limitation of type 1 fuel injection system.

Fuel Supply & Ignition Systems

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theKbStockpiler
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limitation of type 1 fuel injection system.

Post by theKbStockpiler » Thu Aug 29, 2013 4:37 pm

I'm planning on using a pair of 1975 beetle fuel injector end manifolds for a cheap DIY fuel system. I'm going to cut the Y off and use individual runners but the IRs that run down to the heads are quite small. What is a sane expectation with these? Will they go to 5500 rpms with a 1776? What is the peak rpms a stock beetle fuel injection system will reach? :shock:

Thanks for your expertise!
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Re: limitation of type 1 fuel injection system.

Post by Jadewombat » Fri Aug 30, 2013 10:19 am

The best way to tell is to put those pieces on a flow bench and measure them. If you have stock heads, the IRs should be an OK match up to a point--but yeah they are tiny. I don't think there is a limit to RPMs according to the injection, it's based on air flow and deflection of the AFM flap and does not take into account the RPMs of the distributor or have a rev. limiter.

Your crank is always the limiting factor, most stock cranks are about 4000-4500, counterweights welded on a bit higher, then aftermarket forged cranks can go much higher in RPMs.

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Re: limitation of type 1 fuel injection system.

Post by Marc » Fri Aug 30, 2013 12:23 pm

If you're planning on using an L-Jet system, be aware that you'll probably need to do some tweaking (but possibly no more than just increasing the tension on the spring in the AFM). The stock system on a 1.8L Bus engine is about done by ~4500RPM, but that's an airflow meter limitation, not due to the cyclic rate of the injectors. L-Jet was used on many other marques besides ACVWs so there are boneyard parts that might work better for you if you find that you need bigger injectors or a different AFM. Nissan used L-Jet on the 240SX, IIRC that was a 2.4L and spun up to 6500 or so.

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I'm just concerned with the end cap flow

Post by theKbStockpiler » Fri Aug 30, 2013 1:46 pm

It would be easier to use the beetle end manifolds because the bends around the shroud are done for you. I could use type 3 manifolds but all the curves have to be re-done and then welded back onto the head mount flange. The inside diameter of a carbureted 1.6 end cap at the head flange is 1.2 inches and the same measurement for a fuel injected one is 1.1. I'm going to try a speed density system so a flap style bosche sensor is not going to be used. I thought I read where a german plenum style F.I. was used on a 2.0 liter which boggles my mind with the size of the stock IRs. :shock: The plan is to use a 914 1.7 plenum and throttle body.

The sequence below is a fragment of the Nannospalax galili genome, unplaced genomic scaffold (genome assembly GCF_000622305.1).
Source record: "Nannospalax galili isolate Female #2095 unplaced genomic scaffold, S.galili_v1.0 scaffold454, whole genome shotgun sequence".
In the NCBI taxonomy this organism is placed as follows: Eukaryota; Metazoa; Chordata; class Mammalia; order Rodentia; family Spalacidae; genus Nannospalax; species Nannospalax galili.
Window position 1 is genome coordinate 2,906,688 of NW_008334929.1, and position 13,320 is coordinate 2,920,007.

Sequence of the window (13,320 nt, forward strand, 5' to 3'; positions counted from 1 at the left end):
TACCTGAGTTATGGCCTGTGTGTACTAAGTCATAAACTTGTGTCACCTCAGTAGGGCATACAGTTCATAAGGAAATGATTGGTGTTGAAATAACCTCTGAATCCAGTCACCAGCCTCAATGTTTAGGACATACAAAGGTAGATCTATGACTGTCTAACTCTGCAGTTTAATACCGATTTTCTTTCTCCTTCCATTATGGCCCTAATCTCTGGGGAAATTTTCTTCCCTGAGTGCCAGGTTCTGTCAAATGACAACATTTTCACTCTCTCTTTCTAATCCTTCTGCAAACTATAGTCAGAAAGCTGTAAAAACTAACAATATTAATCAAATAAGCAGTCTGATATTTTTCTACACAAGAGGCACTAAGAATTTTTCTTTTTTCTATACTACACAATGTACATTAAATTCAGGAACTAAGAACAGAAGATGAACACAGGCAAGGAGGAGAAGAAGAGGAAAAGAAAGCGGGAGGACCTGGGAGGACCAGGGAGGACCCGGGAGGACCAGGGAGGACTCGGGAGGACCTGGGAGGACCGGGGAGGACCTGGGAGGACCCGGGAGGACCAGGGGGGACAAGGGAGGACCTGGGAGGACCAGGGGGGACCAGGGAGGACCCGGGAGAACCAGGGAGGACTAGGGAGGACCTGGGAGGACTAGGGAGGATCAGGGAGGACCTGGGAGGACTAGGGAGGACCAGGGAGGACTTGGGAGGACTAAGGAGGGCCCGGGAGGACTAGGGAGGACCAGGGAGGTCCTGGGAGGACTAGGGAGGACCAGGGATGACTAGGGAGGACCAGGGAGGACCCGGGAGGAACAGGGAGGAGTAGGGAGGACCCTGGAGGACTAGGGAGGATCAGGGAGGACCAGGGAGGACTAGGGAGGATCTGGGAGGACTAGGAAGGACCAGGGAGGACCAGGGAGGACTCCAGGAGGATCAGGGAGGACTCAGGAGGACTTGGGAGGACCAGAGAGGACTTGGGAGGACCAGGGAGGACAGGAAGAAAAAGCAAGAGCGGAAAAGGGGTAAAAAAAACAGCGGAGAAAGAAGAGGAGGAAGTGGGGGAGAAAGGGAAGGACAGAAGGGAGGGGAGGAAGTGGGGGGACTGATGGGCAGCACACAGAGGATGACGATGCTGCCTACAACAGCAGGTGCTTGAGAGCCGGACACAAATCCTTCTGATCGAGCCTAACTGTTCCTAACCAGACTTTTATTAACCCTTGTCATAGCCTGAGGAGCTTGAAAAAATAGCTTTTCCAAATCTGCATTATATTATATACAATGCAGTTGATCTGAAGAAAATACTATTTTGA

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Re: limitation of type 1 fuel injection system.

Post by Marc » Fri Aug 30, 2013 4:00 pm

The 1.7L 914 used D-Jet, not L-Jet. D-Jet requires auxiliary trigger points in the distributor and has two injection events per cycle, each delivering half the fuel needed while L-Jet triggers from the ignition points and has four ¼-sized squirts per cycle. I'm not saying that it can't be done, but I don't know that anyone's ever tried firing L-Jet injectors with a D-Jet system.
If the only thing you'll be using from a FI Type I is the endpieces of the manifold, I guess the question becomes "what's the maximum cyclic rate of a D-Jet injector?" and to be honest I don't know off the top of my head (or if they aren't all the same for that matter). HP peak on a 411 1679cc with D-Jet isn't until 5,000 RPM, though, and they still pull beyond that so 5,500 doesn't sound like it'll be a problem. The endpieces should flow all that a stock head should ever need.

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Re: limitation of type 1 fuel injection system.

Post by theKbStockpiler » Fri Aug 30, 2013 4:40 pm

I'm just using donor parts from the engine head flange to the throttle body that are vw/porsche. All the sensors ;except for maybe the tps ,will be whatever is easily adaptable to as far as electronically. A GM MAP sensor is far simpler than a ford for example ,jeep tps if I had to. I am however going to build it like a vw/porsche system as in leaving the ignition 'stand alone'.

I guess I will have to look into the design of a stock beetle injector ;if flow up to maybe 5500 rpms is not an issue with the German style F.I. end manifolds ,and design around the injectors.

Thanks for the tips! :D
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Re: limitation of type 1 fuel injection system.

Post by Marc » Fri Aug 30, 2013 9:13 pm

Just keep in mind that on a stock L-Jet there are 4 squirts for every cycle, so the injectosr are sized accordingly (small volume per squirt compared to other systems). If your control system will allow programming the pulsewidth to be wide enough to compensate for that, they should work.